SEC Flash Report - April 2017
Portion of Conflict Minerals Rule No Longer to be Enforced
On April 3rd
, a U.S. District Court entered a final judgment in the ongoing lawsuit related to the SEC’s conflict minerals rule. The final judgment upholds a U.S. Court of Appeals decision that a portion of the conflict minerals rule infringes upon a company’s constitutional right of free speech. More specifically, the courts determined that the requirement for a company to describe its products as “having not been found to be ‘DRC conflict free’” violates the company’s constitutional rights. The Commission now needs to determine how to address the Court’s decision.
In light of the final judgment, Acting Chairman Piwowar issued a statement
directing the SEC staff to begin work on a recommendation for the Commission.
The SEC staff also issued updated guidance
on how a company should comply with aspects of the conflict minerals rule not affected by the Court’s decision. The guidance clarifies that the SEC staff will not enforce compliance with Item 1.01(c) of Form SD, the specialized disclosure form used for conflict minerals reporting. Item 1.01(c) requires companies to conduct due diligence on the source and chain of custody of conflict minerals. Acting Chairman Piwowar expressed support for this guidance in his statement, explaining that the primary purpose of the work required by Item 1.01(c) is to make a disclosure which has since been found to be unconstitutional.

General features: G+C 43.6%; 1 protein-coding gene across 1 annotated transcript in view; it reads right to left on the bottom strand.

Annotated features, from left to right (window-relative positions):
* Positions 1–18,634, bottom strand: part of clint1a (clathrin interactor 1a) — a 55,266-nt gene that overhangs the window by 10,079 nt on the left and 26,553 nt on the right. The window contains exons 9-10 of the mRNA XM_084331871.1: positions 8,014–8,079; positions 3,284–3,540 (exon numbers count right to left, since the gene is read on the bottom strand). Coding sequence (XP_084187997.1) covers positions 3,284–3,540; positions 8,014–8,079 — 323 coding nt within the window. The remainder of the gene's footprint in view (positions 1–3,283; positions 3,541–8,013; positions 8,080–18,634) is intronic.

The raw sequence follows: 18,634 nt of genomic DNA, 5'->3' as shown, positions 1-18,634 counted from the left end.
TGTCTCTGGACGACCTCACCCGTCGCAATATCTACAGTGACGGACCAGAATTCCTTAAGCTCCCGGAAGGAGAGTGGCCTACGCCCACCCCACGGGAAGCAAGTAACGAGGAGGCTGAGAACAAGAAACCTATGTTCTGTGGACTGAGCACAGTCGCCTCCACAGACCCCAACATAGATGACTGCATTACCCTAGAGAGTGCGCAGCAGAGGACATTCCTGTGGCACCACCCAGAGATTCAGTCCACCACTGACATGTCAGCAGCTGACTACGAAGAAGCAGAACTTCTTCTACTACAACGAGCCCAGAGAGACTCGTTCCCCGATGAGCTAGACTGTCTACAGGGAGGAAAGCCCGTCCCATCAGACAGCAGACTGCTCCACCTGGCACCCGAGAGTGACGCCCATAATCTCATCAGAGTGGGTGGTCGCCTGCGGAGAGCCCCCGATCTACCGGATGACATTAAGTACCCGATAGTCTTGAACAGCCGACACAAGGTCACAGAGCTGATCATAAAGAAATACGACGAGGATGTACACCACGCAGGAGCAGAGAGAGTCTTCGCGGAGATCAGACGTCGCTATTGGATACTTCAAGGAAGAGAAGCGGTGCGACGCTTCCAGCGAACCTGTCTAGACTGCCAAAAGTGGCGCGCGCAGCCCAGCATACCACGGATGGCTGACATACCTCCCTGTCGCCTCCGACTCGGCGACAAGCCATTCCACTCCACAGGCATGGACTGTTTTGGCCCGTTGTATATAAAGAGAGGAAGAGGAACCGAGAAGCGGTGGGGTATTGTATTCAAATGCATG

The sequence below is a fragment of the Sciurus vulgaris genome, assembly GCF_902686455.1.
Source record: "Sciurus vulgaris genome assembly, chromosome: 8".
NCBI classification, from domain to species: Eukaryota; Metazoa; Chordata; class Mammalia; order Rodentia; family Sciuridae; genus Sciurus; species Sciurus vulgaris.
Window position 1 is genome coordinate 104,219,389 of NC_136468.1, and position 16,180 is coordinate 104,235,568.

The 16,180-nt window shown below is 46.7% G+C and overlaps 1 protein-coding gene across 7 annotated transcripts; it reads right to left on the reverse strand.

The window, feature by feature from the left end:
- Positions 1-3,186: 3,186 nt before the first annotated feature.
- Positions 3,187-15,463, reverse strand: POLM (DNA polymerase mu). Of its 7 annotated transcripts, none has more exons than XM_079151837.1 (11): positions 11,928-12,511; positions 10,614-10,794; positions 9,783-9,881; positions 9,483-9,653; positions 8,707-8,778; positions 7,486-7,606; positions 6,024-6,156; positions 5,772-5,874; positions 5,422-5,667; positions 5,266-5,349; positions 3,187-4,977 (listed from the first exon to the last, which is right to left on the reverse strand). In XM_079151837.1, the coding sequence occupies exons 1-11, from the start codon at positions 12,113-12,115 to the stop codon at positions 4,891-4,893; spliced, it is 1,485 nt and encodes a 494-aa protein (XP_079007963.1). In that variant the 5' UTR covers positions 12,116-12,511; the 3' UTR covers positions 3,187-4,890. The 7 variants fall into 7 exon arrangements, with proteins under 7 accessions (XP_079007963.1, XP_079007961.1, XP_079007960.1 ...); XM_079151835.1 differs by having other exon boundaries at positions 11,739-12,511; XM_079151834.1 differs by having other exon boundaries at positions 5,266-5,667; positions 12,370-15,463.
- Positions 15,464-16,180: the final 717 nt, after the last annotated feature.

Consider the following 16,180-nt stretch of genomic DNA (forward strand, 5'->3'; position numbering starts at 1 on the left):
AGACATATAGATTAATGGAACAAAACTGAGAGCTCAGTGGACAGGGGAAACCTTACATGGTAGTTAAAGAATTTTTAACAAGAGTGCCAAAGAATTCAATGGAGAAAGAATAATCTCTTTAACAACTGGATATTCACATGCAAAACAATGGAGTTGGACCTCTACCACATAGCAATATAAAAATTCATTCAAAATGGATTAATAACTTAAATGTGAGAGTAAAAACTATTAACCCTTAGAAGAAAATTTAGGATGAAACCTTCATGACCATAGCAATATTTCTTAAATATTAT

For questions related to matters discussed above, please contact:
 Piwowar’s statement also directs the staff to consider feedback received from his invitation to comment on the conflict minerals rule in January (refer to our SEC Flash Report here for further details).
 The updated guidance follows the SEC staff’s initial guidance issued in 2014 in light of the U.S. Court of Appeals ruling. That guidance is described on page 5 of our 2014 SEC Year in Review letter, which is available here.